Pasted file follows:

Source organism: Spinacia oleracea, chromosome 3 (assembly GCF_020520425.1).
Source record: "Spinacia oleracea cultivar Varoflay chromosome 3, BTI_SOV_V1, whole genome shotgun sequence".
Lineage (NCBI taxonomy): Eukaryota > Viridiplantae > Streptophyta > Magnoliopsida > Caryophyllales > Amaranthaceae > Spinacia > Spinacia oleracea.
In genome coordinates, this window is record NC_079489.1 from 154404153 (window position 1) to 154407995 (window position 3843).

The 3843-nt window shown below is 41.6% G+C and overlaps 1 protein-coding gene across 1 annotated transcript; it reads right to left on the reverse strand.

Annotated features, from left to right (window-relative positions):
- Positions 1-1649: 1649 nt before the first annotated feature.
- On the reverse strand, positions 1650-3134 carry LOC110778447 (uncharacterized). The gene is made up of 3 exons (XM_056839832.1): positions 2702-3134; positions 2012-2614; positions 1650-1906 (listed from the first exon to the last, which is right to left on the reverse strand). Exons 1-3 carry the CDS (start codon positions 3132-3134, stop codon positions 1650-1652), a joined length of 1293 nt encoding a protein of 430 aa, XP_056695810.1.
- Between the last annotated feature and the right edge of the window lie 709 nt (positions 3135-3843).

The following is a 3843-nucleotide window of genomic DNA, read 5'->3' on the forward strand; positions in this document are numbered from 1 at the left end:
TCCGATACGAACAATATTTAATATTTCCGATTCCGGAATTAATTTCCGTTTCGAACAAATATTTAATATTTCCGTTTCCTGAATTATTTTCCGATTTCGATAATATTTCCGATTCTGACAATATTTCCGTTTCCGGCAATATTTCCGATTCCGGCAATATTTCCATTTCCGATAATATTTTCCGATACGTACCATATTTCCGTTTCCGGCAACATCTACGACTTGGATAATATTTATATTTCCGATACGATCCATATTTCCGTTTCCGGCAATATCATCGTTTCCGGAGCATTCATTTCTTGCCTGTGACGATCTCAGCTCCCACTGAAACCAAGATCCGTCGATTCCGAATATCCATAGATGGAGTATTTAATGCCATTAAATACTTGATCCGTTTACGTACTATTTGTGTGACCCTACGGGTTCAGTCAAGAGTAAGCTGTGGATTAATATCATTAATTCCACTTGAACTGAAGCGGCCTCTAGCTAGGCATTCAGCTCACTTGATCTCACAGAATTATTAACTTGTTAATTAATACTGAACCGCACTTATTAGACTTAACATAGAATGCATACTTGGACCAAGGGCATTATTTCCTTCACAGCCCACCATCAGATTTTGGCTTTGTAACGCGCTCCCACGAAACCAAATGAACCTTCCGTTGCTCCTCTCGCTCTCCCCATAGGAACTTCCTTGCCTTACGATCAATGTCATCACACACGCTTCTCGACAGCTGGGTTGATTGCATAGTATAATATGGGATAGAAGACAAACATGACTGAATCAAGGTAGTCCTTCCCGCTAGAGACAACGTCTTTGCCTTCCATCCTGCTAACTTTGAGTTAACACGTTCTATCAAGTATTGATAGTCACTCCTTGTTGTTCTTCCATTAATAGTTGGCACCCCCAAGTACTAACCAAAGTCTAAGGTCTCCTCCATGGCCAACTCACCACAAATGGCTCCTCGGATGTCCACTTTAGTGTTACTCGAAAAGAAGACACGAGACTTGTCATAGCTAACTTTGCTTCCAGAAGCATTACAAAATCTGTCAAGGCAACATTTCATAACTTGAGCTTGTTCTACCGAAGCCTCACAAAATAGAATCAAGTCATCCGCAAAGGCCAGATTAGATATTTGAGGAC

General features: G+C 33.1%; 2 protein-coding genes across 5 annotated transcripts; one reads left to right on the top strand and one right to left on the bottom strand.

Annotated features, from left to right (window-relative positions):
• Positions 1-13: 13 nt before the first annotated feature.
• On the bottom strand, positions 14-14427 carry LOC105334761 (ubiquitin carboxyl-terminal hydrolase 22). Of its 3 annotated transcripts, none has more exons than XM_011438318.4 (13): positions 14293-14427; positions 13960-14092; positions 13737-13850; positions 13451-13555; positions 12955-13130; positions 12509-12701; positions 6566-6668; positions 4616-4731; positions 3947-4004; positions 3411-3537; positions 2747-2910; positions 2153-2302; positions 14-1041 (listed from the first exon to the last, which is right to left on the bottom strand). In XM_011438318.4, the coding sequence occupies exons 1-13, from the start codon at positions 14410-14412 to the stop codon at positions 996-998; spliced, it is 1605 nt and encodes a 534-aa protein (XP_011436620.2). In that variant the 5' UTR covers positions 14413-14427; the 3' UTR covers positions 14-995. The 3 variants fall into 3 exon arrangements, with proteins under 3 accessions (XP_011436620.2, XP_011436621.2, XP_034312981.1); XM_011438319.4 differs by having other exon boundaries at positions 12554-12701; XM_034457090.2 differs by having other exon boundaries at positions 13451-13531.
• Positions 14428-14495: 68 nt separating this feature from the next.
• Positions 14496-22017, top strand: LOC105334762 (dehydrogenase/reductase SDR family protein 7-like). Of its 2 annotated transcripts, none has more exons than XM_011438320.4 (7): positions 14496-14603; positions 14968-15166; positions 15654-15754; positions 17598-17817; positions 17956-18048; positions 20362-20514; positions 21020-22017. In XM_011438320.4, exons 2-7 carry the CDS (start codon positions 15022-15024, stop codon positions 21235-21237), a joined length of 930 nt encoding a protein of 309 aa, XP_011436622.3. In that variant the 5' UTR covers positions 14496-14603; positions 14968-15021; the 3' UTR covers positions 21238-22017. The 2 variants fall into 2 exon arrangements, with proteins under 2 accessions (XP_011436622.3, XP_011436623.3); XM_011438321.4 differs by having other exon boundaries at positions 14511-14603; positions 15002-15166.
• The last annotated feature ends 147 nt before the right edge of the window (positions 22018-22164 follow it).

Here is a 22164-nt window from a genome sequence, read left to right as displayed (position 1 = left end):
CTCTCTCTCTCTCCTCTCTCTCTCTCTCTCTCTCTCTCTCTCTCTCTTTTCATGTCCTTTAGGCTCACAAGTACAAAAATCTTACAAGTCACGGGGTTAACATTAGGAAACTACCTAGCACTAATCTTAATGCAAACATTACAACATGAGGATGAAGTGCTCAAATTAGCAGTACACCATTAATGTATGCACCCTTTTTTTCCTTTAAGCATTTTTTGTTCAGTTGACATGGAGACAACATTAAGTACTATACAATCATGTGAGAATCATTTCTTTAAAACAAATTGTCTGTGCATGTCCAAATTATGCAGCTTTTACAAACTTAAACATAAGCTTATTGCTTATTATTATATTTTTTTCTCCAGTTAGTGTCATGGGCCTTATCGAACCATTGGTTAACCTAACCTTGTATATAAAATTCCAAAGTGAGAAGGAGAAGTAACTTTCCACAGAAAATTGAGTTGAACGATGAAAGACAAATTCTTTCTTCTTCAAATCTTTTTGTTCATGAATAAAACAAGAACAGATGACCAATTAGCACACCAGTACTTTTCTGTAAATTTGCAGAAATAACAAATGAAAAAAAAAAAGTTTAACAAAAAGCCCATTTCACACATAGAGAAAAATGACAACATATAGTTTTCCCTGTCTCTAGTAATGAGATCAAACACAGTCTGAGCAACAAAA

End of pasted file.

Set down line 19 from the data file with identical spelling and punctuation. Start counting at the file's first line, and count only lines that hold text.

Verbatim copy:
Here is a 22164-nt window from a genome sequence, read left to right as displayed (position 1 = left end):